“It’s [not] right for everyone … it’s right for us.”
— home-schooling parent Sue Mickey
I met the neatest kid at my friends’ wedding a few weeks ago. I needed a swing partner and he looked up to the task, so I asked him.
The tall teenager met my eye, smiled and said, “Sure.” As I’m wont to do, I started pelting him with questions between expert (on his part) spins and turns.
“How old are you?”
“Where’d you learn to dance like this?”
“Actually, I teach dance, mostly to younger kids.”
“Wow, that’s cool. Where do you go to school?”
His last answer tripped me up. Like a lot of folks, I have a certain image of home-schooled children (based on what, I’m not exactly sure). But let’s just say that outgoing, easy-to-talk-with, even-easier-to-dance-with Fred Astaire/Matt didn’t fit that image.
Neither does Justin Humphrey, the oldest of Joan Humphrey’s four children. Also 17, Justin has been home-schooled his entire life. This summer, he co-starred in local theater group Plaeides Productions’ performance of the somewhat risque House of Yes, a dark comedy that dealt, quite graphically, with lust, incest, violence and insanity — not exactly the kind of material I’d imagine a home-schooled child being encouraged to explore. Yet Joan was completely supportive of her son’s involvement in the play.
“He’s gotten very interested in the theater, and we’ve been lucky that there are so many good theater groups in the area,” she notes.
Home-schooling in North Carolina is elementary
Justin and Matt are among the first wave of North Carolina kids who’ve spent their whole school careers, from kindergarten to senior year, at home. In 1988, the General Assembly amended Article 39 of Chapter 115C of the General Statutes to legalize home-schooling in the state. Trisha Hoffman of North Carolinians for Home Education says the guidelines laid out therein are among the most lenient in the country.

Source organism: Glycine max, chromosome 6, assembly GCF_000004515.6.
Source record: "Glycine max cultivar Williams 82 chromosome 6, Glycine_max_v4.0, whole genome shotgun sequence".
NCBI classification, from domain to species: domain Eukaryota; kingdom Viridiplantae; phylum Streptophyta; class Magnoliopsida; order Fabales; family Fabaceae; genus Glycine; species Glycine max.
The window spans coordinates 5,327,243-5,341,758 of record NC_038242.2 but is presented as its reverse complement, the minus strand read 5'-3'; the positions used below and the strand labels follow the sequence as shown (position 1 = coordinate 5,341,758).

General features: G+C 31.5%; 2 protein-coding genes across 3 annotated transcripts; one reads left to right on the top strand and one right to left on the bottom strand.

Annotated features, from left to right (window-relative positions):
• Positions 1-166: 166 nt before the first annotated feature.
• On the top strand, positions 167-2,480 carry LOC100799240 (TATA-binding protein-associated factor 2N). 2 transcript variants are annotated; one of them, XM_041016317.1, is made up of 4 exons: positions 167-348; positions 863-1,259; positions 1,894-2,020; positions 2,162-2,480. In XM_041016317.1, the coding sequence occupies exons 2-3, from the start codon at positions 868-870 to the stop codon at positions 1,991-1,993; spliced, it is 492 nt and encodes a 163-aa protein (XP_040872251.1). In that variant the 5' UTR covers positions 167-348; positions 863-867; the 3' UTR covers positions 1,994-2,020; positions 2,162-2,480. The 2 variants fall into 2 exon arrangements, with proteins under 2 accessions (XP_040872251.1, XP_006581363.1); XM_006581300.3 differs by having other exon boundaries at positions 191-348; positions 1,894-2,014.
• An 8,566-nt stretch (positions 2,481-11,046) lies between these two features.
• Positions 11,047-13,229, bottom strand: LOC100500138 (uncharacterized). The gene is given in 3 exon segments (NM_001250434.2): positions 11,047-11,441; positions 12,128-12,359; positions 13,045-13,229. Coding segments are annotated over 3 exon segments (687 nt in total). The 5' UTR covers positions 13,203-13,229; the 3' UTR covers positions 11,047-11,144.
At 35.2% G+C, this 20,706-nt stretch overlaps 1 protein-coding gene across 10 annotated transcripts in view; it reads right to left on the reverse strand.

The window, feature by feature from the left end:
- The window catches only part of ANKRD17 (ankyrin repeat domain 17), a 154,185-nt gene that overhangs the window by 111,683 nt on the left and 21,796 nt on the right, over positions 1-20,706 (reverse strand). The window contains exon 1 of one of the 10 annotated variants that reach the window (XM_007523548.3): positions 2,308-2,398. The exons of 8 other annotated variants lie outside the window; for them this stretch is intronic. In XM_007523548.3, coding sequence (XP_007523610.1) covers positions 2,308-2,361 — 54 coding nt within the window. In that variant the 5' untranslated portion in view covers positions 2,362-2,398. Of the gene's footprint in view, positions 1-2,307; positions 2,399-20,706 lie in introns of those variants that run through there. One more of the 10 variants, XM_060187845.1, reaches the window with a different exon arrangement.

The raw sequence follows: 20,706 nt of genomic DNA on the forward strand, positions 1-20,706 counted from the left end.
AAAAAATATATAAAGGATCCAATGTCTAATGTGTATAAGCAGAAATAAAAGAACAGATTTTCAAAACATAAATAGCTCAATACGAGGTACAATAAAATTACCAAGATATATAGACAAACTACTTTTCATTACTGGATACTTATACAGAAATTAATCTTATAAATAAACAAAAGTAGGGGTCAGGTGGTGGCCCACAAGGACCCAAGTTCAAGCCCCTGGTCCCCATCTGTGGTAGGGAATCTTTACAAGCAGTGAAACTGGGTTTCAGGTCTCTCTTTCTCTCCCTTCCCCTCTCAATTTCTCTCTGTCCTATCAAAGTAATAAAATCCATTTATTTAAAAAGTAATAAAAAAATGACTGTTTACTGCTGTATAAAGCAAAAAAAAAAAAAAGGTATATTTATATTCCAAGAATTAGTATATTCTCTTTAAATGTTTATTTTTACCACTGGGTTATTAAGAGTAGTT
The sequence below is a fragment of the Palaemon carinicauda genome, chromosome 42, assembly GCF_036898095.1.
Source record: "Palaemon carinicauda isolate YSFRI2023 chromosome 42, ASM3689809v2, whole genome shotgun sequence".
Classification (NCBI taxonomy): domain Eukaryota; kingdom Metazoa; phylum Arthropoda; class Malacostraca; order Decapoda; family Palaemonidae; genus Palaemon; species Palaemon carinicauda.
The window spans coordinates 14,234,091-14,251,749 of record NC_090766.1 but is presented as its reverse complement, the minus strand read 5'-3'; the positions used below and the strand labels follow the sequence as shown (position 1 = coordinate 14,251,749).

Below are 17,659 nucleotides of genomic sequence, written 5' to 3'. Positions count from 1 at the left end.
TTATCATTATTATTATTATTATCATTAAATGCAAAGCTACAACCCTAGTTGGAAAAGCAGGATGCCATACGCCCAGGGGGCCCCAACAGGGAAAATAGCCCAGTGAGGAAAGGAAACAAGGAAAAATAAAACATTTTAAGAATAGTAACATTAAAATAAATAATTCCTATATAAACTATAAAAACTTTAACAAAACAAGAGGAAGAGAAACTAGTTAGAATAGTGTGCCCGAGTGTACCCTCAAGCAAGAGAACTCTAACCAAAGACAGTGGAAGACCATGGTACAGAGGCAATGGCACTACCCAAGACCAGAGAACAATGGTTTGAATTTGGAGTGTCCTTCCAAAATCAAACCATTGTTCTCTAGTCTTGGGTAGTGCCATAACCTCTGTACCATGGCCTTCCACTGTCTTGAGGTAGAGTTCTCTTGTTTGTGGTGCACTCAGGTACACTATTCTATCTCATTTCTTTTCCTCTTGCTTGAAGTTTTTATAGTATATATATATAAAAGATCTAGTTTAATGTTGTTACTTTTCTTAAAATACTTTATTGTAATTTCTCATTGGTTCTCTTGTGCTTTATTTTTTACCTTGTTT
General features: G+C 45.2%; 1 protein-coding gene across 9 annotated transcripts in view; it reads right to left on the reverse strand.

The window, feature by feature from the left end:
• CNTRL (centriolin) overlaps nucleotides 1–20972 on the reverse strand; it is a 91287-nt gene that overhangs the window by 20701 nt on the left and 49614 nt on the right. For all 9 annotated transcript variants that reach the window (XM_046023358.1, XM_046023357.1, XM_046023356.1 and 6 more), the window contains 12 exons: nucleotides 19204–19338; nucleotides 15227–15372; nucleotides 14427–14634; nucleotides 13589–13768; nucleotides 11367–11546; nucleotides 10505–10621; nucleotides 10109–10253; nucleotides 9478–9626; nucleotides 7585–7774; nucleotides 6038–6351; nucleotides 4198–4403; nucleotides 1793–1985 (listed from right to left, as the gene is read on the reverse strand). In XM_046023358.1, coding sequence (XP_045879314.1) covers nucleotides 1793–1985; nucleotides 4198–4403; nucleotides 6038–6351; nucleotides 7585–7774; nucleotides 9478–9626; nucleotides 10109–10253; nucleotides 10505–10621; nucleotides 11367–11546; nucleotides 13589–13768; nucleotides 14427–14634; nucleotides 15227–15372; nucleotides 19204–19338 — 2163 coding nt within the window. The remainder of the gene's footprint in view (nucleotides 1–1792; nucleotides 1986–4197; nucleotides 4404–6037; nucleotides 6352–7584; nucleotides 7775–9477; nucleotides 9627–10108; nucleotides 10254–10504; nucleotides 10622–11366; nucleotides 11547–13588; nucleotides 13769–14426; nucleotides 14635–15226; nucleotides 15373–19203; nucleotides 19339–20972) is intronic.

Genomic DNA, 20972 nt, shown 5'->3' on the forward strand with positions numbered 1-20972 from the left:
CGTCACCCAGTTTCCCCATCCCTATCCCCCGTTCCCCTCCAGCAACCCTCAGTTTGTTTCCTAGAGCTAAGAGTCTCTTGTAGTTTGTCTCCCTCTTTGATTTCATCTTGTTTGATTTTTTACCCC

“Right now, all you have to do is register with the state, take a standardized test once a year — and there’s no minimum on what you can make on the test, you just have to take it. And you have to take attendance — you have to have 180 school days a year,” Hoffman explains.
Actually, the requirements are a little more extensive than that — but not by much. According to the N.C. Division of Non-Public Education’s Web site (www.ncdnpe.org), home-schoolers must also certify that the people providing instruction hold at least a high-school diploma or its equivalent, maintain immunization records on each student, and operate on a regular schedule.